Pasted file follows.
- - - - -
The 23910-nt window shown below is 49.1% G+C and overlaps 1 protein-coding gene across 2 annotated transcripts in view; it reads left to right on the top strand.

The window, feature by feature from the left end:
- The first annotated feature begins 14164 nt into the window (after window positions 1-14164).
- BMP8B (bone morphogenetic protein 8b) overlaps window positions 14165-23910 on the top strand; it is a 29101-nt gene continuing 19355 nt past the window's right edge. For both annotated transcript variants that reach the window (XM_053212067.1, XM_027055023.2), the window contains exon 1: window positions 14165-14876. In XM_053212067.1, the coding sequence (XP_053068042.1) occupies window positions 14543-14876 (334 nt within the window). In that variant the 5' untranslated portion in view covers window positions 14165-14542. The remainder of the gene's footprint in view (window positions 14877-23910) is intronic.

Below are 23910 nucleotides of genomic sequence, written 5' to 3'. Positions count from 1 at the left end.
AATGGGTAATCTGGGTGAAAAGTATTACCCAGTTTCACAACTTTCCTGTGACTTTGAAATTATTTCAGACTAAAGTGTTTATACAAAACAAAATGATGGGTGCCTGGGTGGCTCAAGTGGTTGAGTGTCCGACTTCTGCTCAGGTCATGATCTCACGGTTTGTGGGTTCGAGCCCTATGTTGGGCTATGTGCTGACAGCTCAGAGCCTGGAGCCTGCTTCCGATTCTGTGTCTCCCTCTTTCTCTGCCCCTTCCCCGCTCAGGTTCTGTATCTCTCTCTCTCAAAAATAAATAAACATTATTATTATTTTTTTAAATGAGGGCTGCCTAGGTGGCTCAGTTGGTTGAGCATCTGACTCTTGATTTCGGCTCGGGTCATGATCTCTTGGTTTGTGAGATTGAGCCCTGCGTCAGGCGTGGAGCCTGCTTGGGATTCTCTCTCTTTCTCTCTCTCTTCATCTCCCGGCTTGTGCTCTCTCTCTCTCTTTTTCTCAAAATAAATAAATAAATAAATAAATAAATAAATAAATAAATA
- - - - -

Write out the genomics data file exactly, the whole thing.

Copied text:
The 23910-nt window shown below is 49.1% G+C and overlaps 1 protein-coding gene across 2 annotated transcripts in view; it reads left to right on the top strand.

The window, feature by feature from the left end:
- The first annotated feature begins 14164 nt into the window (after window positions 1-14164).
- BMP8B (bone morphogenetic protein 8b) overlaps window positions 14165-23910 on the top strand; it is a 29101-nt gene continuing 19355 nt past the window's right edge. For both annotated transcript variants that reach the window (XM_053212067.1, XM_027055023.2), the window contains exon 1: window positions 14165-14876. In XM_053212067.1, the coding sequence (XP_053068042.1) occupies window positions 14543-14876 (334 nt within the window). In that variant the 5' untranslated portion in view covers window positions 14165-14542. The remainder of the gene's footprint in view (window positions 14877-23910) is intronic.

Below are 23910 nucleotides of genomic sequence, written 5' to 3'. Positions count from 1 at the left end.
AATGGGTAATCTGGGTGAAAAGTATTACCCAGTTTCACAACTTTCCTGTGACTTTGAAATTATTTCAGACTAAAGTGTTTATACAAAACAAAATGATGGGTGCCTGGGTGGCTCAAGTGGTTGAGTGTCCGACTTCTGCTCAGGTCATGATCTCACGGTTTGTGGGTTCGAGCCCTATGTTGGGCTATGTGCTGACAGCTCAGAGCCTGGAGCCTGCTTCCGATTCTGTGTCTCCCTCTTTCTCTGCCCCTTCCCCGCTCAGGTTCTGTATCTCTCTCTCTCAAAAATAAATAAACATTATTATTATTTTTTTAAATGAGGGCTGCCTAGGTGGCTCAGTTGGTTGAGCATCTGACTCTTGATTTCGGCTCGGGTCATGATCTCTTGGTTTGTGAGATTGAGCCCTGCGTCAGGCGTGGAGCCTGCTTGGGATTCTCTCTCTTTCTCTCTCTCTTCATCTCCCGGCTTGTGCTCTCTCTCTCTCTTTTTCTCAAAATAAATAAATAAATAAATAAATAAATAAATAAATAAATA